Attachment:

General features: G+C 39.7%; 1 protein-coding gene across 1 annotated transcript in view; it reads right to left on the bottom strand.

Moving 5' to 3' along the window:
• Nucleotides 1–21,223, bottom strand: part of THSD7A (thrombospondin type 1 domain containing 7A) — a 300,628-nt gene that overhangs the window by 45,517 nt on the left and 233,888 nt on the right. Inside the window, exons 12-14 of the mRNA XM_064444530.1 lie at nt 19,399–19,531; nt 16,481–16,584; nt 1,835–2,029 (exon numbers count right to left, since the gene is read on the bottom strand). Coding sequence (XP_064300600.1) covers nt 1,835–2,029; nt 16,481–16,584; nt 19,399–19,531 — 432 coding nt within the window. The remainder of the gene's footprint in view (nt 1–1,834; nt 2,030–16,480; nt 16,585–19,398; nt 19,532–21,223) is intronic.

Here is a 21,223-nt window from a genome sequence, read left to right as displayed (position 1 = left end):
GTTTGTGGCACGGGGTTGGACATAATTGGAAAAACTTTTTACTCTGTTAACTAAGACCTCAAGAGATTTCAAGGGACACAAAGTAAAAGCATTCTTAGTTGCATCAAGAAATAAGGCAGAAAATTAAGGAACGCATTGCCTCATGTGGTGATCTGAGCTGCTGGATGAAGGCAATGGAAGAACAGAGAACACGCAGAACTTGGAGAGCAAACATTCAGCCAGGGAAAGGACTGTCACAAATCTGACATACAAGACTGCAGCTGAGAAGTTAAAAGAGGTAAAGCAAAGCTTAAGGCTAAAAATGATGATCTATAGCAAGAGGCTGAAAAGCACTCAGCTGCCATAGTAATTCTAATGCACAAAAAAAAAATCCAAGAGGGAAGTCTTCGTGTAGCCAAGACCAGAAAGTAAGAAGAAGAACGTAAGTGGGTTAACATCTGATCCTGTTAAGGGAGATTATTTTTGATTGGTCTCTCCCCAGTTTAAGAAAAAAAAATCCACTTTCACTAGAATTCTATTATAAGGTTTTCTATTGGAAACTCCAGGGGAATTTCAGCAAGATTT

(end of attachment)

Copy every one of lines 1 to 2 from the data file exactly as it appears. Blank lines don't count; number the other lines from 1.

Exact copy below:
General features: G+C 39.7%; 1 protein-coding gene across 1 annotated transcript in view; it reads right to left on the bottom strand.

Moving 5' to 3' along the window: